The majority of the cooperatives in North East Syria are agricultural enterprises that have leased former state-owned land (around 80 percent of land in the region) for the purpose of production. Cooperatives have also developed in other economic sectors, primarily in bakeries, but also in the textile and dairy industries. Because the emancipation of women is of decisive importance for AANES, special women’s collectives are also promoted in order to create employment opportunities for women and support their economic independence in the framework of the collective economy.

AANES seeks to make cooperatives the dominant form of the economy. Due to the decentralized form of the political system, however, it is difficult to get data on the expansion of cooperatives. Even Karker Ismail cannot provide precise figures. He can only state that “our cooperatives are developing. Currently, however, they are still at low numbers.”

Given that there are approximately four million people living in North East Syria, the role of cooperatives is still marginal relative to the overall demand for production and consumption. Most cooperatives are only small businesses with a handful of workers, and compromise a minimal part of the economy. Strategically important production sectors (such as electricity, gas, and oil) are not administered cooperatively. They lie either under the direct control of the commissions of the AANES, or they are operated by private companies, most of which are affiliated with the PYD (Partiya Yekîtiya Demokrat/Democratic Union Party).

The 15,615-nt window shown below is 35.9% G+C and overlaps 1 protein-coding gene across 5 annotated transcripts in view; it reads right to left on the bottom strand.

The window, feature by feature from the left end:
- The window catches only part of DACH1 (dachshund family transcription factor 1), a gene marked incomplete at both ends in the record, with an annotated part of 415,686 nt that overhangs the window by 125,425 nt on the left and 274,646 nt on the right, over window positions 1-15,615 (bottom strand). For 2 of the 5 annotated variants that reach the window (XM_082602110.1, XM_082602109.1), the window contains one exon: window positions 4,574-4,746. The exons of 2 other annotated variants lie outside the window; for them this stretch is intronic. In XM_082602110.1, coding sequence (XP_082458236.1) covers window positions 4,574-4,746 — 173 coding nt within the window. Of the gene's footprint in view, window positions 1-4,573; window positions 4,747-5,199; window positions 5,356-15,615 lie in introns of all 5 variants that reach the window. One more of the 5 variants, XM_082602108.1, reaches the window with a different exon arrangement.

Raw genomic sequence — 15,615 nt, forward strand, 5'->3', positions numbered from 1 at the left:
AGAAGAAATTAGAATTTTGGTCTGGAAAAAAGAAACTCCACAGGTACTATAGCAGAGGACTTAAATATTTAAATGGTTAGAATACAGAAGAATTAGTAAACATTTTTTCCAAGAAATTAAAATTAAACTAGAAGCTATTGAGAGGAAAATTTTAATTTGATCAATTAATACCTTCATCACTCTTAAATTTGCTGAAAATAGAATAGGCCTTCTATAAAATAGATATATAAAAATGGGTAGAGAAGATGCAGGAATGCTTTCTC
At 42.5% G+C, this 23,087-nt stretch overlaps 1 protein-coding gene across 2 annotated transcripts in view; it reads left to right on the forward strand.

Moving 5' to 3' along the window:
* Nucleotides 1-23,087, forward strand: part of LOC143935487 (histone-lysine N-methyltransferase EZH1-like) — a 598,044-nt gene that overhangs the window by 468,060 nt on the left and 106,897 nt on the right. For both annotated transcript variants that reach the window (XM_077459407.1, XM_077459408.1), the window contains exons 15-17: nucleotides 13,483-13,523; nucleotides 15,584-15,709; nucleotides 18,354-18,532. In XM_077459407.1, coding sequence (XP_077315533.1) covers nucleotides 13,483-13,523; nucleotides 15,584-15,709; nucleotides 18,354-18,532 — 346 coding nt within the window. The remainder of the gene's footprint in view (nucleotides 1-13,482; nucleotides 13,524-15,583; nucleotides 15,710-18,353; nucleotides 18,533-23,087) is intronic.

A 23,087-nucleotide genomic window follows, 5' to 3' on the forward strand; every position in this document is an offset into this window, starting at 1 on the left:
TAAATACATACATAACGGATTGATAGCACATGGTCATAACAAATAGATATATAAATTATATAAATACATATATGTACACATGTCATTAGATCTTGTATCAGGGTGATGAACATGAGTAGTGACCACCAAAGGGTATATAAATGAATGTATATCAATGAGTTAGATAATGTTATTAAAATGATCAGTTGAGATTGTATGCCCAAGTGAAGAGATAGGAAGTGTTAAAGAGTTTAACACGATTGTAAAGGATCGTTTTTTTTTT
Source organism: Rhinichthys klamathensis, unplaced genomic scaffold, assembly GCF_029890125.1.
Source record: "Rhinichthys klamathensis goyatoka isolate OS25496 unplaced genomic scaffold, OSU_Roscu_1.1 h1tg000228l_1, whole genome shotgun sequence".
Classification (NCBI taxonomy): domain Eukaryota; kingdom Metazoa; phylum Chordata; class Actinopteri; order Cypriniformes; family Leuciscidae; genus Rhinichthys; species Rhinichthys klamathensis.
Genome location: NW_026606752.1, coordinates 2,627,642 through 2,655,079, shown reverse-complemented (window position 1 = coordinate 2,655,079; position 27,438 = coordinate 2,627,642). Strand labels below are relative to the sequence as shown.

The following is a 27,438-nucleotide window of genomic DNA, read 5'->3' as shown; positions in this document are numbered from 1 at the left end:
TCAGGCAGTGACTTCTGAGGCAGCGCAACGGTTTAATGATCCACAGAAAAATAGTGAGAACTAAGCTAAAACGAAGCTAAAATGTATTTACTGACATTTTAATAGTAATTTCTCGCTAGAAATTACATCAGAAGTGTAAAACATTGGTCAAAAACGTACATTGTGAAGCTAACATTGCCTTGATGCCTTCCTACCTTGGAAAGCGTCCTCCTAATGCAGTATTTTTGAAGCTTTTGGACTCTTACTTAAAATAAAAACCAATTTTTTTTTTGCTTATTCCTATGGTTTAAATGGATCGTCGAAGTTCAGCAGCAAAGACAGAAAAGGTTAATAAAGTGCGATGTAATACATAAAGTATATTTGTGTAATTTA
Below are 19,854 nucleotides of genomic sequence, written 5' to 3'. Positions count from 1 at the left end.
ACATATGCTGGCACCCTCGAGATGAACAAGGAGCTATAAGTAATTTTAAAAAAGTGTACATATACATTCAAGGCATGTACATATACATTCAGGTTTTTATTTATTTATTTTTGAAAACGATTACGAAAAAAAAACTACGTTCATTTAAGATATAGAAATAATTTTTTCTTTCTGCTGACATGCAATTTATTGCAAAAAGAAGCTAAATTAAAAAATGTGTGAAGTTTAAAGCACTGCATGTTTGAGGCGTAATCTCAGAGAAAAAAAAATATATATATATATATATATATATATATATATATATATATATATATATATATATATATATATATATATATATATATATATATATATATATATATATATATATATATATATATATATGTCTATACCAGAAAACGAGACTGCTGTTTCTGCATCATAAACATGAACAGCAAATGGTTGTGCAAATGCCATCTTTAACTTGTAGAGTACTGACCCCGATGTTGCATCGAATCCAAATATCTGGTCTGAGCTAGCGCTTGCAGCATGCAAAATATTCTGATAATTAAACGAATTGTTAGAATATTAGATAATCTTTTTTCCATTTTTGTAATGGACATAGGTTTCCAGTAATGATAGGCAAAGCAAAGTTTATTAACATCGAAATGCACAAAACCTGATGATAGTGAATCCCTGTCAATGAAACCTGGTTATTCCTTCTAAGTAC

A welfare-oriented and communal economy on the basis of cooperatives is therefore not a lived reality in North East Syria.

Diverse Dependencies

A further area of tension between grassroots democratic ambitions and a reality defined in part by monopolies lies in the fact that AANES, a quasi-state and the largest actor in the region, has a decisive influence on the political economy of the region. According to official figures, AANES employs around 250,000 people, including 100,000 in the armed forces. Additionally, regulatory interventions in economic development are frequently carried out by the commissions, for example through taxes and the fixing of prices.

At the same time, the private sector continues to dominate. A fundamental shift in ownership and property relations has yet to take place. The self-administered government is strongly influenced by landowners and businesspeople. Both the commissions and the private sector tend to maintain good relations with the PYD, harbouring the latent danger of nepotism and inefficiency.

This is reinforced by a lack of transparency regarding budgetary matters. Because the budgeting system differs substantially from that of Western states, it is not easily understood from a European perspective. Alongside the general budget, there is an additional, separate budget for the military. The civilian budget of 2022 amounts to 981 million US dollars, with oil sales, income tax, and import duties the main sources of revenue. The oil fields in Heseke and Deir ez-Zor are key income sources.